How do we get our neighbors cat to stop 'living' on our deck?
August 22, 2018 8:51 AM   Subscribe

We live in a rural area, and currently have 4 (indoors) cats and a new 3 month old puppy who we are in the process of trying to train. Our neighbors cat from down the block has adopted our deck as her new residence. She is hanging out, sleeping, peering in our doors and windows, virtually 18 hours a day. We think she is looking for the companionship and play friends that our home has. The cat (female) is extremely friendly, affectionate and comes across starves for interaction and affection from people or other animals. However, she is causing havoc within our home. Our puppy is unable to concentrate or focus her puppy energy on anything but getting to the cat outside. Our cats are constantly at the doors and windows in' puffy tail' hiss mode ready to defend their property.

We have spoken to the cats owners who have deemed her a 100% outdoor pet. They had the cat get her shots, licensed, provide shelter and food in an outside portion of their home, but have said that the cat is not a part of their indoor living space; leaving the cat to roam the town at will....Understood....

While my daughters have given the cat attention, we do not feed her, and have instructed our girls to ignore the cat going forth in hopes to make our property less appealing. Unfortunately, we cannot convey that message to our puppy or 4 cats who remain obsessed.

Our porch is gated, we do not have a fence along our large property, although cats can pretty much maneuver as they wish.

We have been patient as we are 'animal' people ourselves, but can no longer have this cat disrupt our own family animal population's lives.

If it were a deer or bear roaming our property, we could get the city or animal control involved. This is someone's pet. We have reached out to our neighbors again in hopes of brainstorming some sort of solution.

We are not in the position to take her in ourselves, as much as my daughters would like, on top of the fact that she is not a stray. We just want her to find another place to hang out.

Are there any deterrent sprays that are not harmful to animals, and may deter her from hanging out on our deck? At the same time, it can't be harmful to our puppy.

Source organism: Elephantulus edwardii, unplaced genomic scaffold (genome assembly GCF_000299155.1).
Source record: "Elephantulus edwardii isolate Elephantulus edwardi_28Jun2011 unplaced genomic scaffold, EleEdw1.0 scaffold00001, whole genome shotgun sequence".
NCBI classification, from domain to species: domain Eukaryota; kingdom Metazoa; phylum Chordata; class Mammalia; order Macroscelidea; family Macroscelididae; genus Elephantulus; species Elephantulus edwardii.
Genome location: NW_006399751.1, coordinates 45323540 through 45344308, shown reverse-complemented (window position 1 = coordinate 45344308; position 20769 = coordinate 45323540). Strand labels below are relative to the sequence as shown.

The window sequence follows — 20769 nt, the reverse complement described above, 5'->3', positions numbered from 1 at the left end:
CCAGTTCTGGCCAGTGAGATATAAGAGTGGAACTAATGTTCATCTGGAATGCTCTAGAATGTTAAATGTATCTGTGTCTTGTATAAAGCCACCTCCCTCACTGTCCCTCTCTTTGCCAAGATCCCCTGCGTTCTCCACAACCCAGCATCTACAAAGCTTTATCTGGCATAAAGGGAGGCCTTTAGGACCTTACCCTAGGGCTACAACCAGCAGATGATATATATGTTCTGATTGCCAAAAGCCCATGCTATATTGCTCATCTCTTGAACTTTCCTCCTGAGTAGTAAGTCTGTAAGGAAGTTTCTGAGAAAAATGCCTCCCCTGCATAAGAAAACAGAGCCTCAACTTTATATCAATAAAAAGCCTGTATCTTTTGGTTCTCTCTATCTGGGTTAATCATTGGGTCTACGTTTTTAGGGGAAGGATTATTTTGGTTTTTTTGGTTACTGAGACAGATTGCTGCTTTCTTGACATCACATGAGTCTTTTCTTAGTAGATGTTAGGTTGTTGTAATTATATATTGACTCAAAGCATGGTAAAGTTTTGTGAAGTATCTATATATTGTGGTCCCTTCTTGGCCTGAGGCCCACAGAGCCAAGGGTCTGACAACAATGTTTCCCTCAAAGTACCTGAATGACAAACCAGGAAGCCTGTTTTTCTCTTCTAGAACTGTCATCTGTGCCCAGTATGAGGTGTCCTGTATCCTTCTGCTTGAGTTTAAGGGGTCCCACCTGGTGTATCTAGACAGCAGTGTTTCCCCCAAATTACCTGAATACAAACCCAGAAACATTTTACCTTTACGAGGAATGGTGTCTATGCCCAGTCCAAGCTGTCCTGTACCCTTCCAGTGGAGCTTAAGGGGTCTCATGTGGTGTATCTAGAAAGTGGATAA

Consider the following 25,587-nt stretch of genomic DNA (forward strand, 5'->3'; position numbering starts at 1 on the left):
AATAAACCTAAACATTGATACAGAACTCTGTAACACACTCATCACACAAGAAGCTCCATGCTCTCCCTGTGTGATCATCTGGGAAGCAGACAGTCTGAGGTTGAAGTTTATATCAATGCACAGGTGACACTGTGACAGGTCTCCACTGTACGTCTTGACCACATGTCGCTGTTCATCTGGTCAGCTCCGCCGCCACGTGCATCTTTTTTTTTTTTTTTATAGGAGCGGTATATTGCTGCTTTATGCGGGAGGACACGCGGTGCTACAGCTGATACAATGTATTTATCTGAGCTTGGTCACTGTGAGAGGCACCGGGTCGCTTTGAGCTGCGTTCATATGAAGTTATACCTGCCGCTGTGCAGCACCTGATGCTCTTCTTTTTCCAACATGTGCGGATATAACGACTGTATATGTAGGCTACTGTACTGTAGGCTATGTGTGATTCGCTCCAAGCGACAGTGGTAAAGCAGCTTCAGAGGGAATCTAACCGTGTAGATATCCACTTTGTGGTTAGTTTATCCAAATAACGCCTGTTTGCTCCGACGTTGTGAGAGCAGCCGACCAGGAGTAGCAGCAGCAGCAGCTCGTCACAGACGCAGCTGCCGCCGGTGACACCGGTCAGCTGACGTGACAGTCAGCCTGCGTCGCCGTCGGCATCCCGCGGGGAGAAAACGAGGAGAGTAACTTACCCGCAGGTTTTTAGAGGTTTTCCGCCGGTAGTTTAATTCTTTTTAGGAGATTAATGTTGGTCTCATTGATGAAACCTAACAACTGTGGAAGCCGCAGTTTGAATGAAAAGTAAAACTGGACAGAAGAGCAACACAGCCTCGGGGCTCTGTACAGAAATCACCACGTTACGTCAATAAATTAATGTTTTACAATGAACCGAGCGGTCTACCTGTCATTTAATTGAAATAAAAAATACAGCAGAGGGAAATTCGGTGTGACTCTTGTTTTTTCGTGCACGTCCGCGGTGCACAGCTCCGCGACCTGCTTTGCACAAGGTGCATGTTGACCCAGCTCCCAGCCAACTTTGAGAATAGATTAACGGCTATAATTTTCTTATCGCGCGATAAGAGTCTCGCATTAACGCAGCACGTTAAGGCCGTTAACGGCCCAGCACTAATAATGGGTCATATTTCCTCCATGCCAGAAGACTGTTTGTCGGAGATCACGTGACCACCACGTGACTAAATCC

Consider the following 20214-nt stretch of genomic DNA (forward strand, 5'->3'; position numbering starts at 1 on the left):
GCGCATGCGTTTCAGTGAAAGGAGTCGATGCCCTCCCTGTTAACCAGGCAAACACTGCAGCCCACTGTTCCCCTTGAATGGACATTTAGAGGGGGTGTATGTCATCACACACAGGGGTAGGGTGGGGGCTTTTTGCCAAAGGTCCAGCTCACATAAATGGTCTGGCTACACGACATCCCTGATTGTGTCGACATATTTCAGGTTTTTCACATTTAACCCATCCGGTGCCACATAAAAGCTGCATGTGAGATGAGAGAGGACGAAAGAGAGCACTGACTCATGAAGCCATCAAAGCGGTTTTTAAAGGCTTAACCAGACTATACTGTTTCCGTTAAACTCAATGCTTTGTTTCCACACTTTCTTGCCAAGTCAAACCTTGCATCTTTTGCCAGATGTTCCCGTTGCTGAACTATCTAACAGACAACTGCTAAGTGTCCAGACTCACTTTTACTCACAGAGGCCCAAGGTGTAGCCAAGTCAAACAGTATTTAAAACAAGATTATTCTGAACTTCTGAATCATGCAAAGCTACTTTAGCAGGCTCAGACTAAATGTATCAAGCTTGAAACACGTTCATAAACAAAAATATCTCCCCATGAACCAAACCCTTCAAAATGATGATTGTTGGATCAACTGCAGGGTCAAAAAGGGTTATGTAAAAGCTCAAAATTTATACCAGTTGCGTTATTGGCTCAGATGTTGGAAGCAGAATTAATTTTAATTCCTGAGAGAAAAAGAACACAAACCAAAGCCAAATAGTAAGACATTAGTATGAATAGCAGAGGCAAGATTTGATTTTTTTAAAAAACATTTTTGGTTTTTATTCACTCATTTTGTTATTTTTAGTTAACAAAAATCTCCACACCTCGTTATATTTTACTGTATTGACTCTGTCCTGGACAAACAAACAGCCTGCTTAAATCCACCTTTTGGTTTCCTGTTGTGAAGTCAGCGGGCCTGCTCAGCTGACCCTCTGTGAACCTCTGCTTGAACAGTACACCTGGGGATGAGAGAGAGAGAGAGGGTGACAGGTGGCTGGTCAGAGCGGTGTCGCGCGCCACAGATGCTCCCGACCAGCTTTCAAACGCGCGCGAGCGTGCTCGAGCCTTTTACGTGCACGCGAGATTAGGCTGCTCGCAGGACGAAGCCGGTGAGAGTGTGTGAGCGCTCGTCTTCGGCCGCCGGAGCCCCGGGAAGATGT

kind of at a loss here....hope this is enough details to garner some advice...
posted by TwilightKid to Pets & Animals (17 answers total) 1 user marked this as a favorite
 
I think there are a couple of "usual" methods here:

1) Block the view through the windows for a while, so the indoor animals cannot see the outdoor animal;

2) Set up a motion-activated sprinkler.
posted by amtho at 8:59 AM on August 22, 2018 [13 favorites]


My first thought is a motion sensor sprinkler for when you are not present. And a hand held water sprayer when you are.
posted by RedEmma at 9:00 AM on August 22, 2018 [10 favorites]


Spray bottle of water, and not set on 'mist'. Daubing orange or lemon essential oils in strategic places on the porch. Setting up empty soda cans that fall/make a noise when the cat tries to get by them. Coating the porch in aluminum foil. Maybe making sure the puppy is hungrier or your using tastier treats for training when the cat is around.
posted by cocoagirl at 9:11 AM on August 22, 2018 [4 favorites]


Honestly...I would call animal control. A cat that spends 100% of its time outside, is clearly starved for affection, and whose owners will not keep it from being a nuisance, deserves a better home. I would see if there’s a shelter that could rehome the cat, and the next time it’s on your property, take it there or call them to pick it up.